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Thrombectomy ‘can support recovery after large stroke’

Almost 20 per cent of patients who had a thrombectomy achieved functional independence, compared to seven per cent for medical treatment only

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People who experience large strokes can have a significantly better recovery after endovascular thrombectomy and medical management, when compared to patients receiving only standard medical management, new research has revealed. 

The SELECT2 study – which involved 31 medical locations across North America, Europe, Australia, and New Zealand – was stopped early because of the successful results seen in patients who received thrombectomy rather than medication only.

While thrombectomy has proven effective in smaller strokes, patients with large strokes were considered too high risk for the procedure. Size of a stroke is determined by the range of damaged brain tissue seen through CT or MRI scans.

But the international study revealed that almost 20 per cent of the patients who received a thrombectomy ended up with functional independence, compared to seven per cent for medical treatment only. Calls continue to be made for thrombectomy to be given to more patients.

“These patients are left to receive medical management only, and a significant number of them end up with very poor outcomes; being wheelchair bound, bed ridden, or dead,” said Dr Amrou Sarraj, global principal investigator.  

“This is a huge opportunity for improvement at a very large level, especially since these patients account for 20 to 25 per cent of all large vessel occlusions and may have huge impact on patients, their family, and society.”

The study had a target of 560 patients with large artery occlusion causing a large stroke on CT or advanced imaging, but the data and safety monitoring board stopped the trial after enrolment of 352 patients because of the superior outcomes seen with thrombectomy.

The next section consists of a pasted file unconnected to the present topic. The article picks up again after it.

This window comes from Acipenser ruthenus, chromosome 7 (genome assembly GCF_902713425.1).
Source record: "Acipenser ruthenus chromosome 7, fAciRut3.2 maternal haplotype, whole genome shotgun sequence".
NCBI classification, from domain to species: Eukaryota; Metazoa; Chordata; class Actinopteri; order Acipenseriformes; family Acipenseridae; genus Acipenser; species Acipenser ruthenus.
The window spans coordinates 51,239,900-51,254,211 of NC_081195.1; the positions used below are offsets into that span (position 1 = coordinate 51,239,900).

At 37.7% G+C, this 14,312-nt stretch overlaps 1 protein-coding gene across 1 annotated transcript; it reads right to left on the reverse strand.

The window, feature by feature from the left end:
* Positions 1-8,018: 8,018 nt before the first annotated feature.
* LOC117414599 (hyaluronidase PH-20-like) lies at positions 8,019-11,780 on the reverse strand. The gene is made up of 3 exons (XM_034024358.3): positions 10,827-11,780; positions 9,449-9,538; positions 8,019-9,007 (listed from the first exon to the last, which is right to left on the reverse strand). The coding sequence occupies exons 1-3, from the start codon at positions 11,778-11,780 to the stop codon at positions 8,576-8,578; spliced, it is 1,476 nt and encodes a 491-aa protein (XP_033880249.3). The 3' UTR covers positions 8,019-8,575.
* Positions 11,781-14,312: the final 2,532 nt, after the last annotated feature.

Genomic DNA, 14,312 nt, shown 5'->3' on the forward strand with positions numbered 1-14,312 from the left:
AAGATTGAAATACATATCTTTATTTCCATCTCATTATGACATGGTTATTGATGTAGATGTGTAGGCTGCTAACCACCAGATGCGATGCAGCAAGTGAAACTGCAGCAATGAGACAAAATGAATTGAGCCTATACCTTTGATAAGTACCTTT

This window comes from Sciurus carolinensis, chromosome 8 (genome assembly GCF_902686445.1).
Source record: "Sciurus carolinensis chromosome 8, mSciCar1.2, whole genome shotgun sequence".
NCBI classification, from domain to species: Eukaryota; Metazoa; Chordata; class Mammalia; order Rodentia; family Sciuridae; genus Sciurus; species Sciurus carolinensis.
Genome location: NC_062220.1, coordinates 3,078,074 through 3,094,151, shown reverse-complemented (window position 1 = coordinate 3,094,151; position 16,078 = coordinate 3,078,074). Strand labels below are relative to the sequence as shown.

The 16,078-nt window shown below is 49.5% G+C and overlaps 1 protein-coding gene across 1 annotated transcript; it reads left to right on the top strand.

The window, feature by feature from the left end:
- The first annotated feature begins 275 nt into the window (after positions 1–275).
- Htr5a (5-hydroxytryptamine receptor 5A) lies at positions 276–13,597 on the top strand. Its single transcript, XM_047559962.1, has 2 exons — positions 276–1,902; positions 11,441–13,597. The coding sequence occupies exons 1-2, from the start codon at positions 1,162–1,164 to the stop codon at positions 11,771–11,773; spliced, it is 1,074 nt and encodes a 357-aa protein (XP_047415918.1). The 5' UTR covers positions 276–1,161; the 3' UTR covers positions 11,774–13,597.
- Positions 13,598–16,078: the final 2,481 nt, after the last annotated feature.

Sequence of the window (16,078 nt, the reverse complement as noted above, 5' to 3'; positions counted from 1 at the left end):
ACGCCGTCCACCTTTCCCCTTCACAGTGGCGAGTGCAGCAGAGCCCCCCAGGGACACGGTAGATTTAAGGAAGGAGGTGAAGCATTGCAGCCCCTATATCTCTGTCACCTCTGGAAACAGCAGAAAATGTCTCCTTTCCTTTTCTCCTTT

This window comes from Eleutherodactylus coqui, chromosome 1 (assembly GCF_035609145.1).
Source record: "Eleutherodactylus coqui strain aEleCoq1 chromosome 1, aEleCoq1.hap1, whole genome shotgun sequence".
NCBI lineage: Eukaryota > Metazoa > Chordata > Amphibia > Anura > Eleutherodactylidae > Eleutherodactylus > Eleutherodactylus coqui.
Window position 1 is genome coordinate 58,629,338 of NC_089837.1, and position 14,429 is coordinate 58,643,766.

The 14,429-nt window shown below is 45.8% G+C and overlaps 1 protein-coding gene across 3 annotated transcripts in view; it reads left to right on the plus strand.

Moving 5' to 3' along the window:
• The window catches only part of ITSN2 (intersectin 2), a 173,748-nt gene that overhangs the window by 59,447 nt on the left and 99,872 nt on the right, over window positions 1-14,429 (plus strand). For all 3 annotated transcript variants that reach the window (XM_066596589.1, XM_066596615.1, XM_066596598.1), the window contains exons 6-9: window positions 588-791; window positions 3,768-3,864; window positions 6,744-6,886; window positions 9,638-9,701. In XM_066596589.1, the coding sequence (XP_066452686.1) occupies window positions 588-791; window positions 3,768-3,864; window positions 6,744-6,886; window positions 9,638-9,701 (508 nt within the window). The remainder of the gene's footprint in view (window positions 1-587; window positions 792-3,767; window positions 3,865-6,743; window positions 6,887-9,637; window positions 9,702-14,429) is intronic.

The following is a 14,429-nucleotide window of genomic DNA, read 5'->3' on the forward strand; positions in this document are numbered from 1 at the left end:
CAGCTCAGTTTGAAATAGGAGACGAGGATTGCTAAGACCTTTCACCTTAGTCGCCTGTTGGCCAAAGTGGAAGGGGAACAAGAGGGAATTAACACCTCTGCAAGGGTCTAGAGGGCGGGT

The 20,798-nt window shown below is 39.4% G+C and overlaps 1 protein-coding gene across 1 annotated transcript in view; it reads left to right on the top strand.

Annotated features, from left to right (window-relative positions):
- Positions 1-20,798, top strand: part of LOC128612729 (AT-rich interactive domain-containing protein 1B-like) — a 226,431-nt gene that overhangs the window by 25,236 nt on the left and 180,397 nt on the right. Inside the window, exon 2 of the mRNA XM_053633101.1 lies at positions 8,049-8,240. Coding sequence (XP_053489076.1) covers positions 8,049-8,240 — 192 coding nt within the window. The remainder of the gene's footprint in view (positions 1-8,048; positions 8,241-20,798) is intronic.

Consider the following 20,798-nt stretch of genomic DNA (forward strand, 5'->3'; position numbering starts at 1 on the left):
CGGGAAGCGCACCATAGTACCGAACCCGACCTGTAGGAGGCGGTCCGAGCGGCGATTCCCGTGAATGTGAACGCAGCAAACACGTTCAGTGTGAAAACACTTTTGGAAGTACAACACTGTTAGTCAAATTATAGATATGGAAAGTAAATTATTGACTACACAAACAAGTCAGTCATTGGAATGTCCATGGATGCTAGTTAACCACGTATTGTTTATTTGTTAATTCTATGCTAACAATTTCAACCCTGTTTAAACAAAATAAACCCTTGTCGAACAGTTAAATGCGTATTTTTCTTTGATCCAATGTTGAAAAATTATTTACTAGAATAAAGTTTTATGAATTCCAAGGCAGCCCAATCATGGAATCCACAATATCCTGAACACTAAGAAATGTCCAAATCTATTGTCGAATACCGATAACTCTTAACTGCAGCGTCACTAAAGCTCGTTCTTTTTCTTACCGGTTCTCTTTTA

The patients were randomly assigned to one of two groups: 178 received thrombectomy and 174 received medical management. Patients who were seen prior to 4.5 hours from onset of stroke received clot-buster drugs TPA or TNKase if eligible.

“We found that almost 20 per cent of the patients who received a thrombectomy ended up with functional independence, going back to their family, to the society as almost normal or not needing support, compared to seven per cent for medical treatment only,” said Dr Sarraj, Stroke Center and System Director, the George M. Humphrey II Chair in Neurology at University Hospitals, and Professor of Neurology at Case Western Reserve University School of Medicine.

“We also found that almost 40 per cent of the patients end up ambulating independently.

“This is a huge improvement in these patients with large strokes who are not being offered the treatment at this point.”

Dr Sarraj expects the results to change treatment guidelines in the near future. 

“This will give a large number of patients the opportunity for a chance for improvement,” he said.

Dr Cathy Sila, Chair of Neurology and the Gilbert W. Humphrey Professor of Neurology at UH and Professor of Neurology at Case Western Reserve, said: “The results of the SELECT2 trial represent another major advancement in acute stroke therapy and brings hope for meaningful recovery to an additional subgroup of patients who previously would have been thought not to benefit. 

“The success of SELECT2 trial is a testament to the dedication and perseverance of Dr Sarraj, the UH stroke team, and his collaborating co-investigators across the world. 

“We are proud to be leading the charge towards a brighter future for patients and their families affected by stroke.”

Dr Grace A. McComsey, Vice President of Research, Associate Chief Scientific Officer and Director, Clinical Research Center at UH, added: “This is yet another great example of how well designed clinical trials can challenge the current knowledge to improve life expectancy and quality of life. 

“I am proud of our team, led by Dr. Sarraj, that scientifically challenged the status quo and showed promise in a devastating condition like stroke.”

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